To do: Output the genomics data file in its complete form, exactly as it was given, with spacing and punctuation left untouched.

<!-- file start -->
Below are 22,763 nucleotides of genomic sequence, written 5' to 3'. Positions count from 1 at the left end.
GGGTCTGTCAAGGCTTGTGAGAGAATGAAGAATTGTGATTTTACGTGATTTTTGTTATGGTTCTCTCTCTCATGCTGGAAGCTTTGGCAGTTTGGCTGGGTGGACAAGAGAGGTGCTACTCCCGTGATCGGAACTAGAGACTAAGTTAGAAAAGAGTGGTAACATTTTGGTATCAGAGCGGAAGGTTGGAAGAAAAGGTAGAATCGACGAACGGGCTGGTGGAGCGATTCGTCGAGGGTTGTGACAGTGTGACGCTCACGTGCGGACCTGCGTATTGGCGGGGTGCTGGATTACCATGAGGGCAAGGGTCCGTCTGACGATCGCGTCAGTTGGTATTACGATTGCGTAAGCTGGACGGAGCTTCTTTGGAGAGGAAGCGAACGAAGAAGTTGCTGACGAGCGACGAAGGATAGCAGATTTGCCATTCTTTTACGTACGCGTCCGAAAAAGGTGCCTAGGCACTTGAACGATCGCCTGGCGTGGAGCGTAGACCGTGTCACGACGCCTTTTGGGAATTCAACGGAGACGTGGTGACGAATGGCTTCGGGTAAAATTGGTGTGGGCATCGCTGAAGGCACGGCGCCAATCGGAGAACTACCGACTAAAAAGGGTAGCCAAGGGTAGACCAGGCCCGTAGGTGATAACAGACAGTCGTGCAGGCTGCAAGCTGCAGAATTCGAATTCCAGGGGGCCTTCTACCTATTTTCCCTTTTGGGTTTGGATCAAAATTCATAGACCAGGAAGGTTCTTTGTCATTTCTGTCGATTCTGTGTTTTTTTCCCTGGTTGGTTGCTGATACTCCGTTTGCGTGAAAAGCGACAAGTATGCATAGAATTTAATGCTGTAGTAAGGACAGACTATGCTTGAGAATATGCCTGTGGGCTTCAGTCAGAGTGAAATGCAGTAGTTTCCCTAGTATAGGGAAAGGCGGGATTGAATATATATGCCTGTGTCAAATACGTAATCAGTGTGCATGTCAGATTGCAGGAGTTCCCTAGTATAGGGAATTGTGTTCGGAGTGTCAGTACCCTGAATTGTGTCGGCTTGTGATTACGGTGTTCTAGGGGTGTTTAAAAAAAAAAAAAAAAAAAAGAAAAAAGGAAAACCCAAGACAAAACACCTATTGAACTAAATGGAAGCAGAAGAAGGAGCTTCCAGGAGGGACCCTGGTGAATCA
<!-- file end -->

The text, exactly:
Below are 22,763 nucleotides of genomic sequence, written 5' to 3'. Positions count from 1 at the left end.
GGGTCTGTCAAGGCTTGTGAGAGAATGAAGAATTGTGATTTTACGTGATTTTTGTTATGGTTCTCTCTCTCATGCTGGAAGCTTTGGCAGTTTGGCTGGGTGGACAAGAGAGGTGCTACTCCCGTGATCGGAACTAGAGACTAAGTTAGAAAAGAGTGGTAACATTTTGGTATCAGAGCGGAAGGTTGGAAGAAAAGGTAGAATCGACGAACGGGCTGGTGGAGCGATTCGTCGAGGGTTGTGACAGTGTGACGCTCACGTGCGGACCTGCGTATTGGCGGGGTGCTGGATTACCATGAGGGCAAGGGTCCGTCTGACGATCGCGTCAGTTGGTATTACGATTGCGTAAGCTGGACGGAGCTTCTTTGGAGAGGAAGCGAACGAAGAAGTTGCTGACGAGCGACGAAGGATAGCAGATTTGCCATTCTTTTACGTACGCGTCCGAAAAAGGTGCCTAGGCACTTGAACGATCGCCTGGCGTGGAGCGTAGACCGTGTCACGACGCCTTTTGGGAATTCAACGGAGACGTGGTGACGAATGGCTTCGGGTAAAATTGGTGTGGGCATCGCTGAAGGCACGGCGCCAATCGGAGAACTACCGACTAAAAAGGGTAGCCAAGGGTAGACCAGGCCCGTAGGTGATAACAGACAGTCGTGCAGGCTGCAAGCTGCAGAATTCGAATTCCAGGGGGCCTTCTACCTATTTTCCCTTTTGGGTTTGGATCAAAATTCATAGACCAGGAAGGTTCTTTGTCATTTCTGTCGATTCTGTGTTTTTTTCCCTGGTTGGTTGCTGATACTCCGTTTGCGTGAAAAGCGACAAGTATGCATAGAATTTAATGCTGTAGTAAGGACAGACTATGCTTGAGAATATGCCTGTGGGCTTCAGTCAGAGTGAAATGCAGTAGTTTCCCTAGTATAGGGAAAGGCGGGATTGAATATATATGCCTGTGTCAAATACGTAATCAGTGTGCATGTCAGATTGCAGGAGTTCCCTAGTATAGGGAATTGTGTTCGGAGTGTCAGTACCCTGAATTGTGTCGGCTTGTGATTACGGTGTTCTAGGGGTGTTTAAAAAAAAAAAAAAAAAAAAGAAAAAAGGAAAACCCAAGACAAAACACCTATTGAACTAAATGGAAGCAGAAGAAGGAGCTTCCAGGAGGGACCCTGGTGAATCA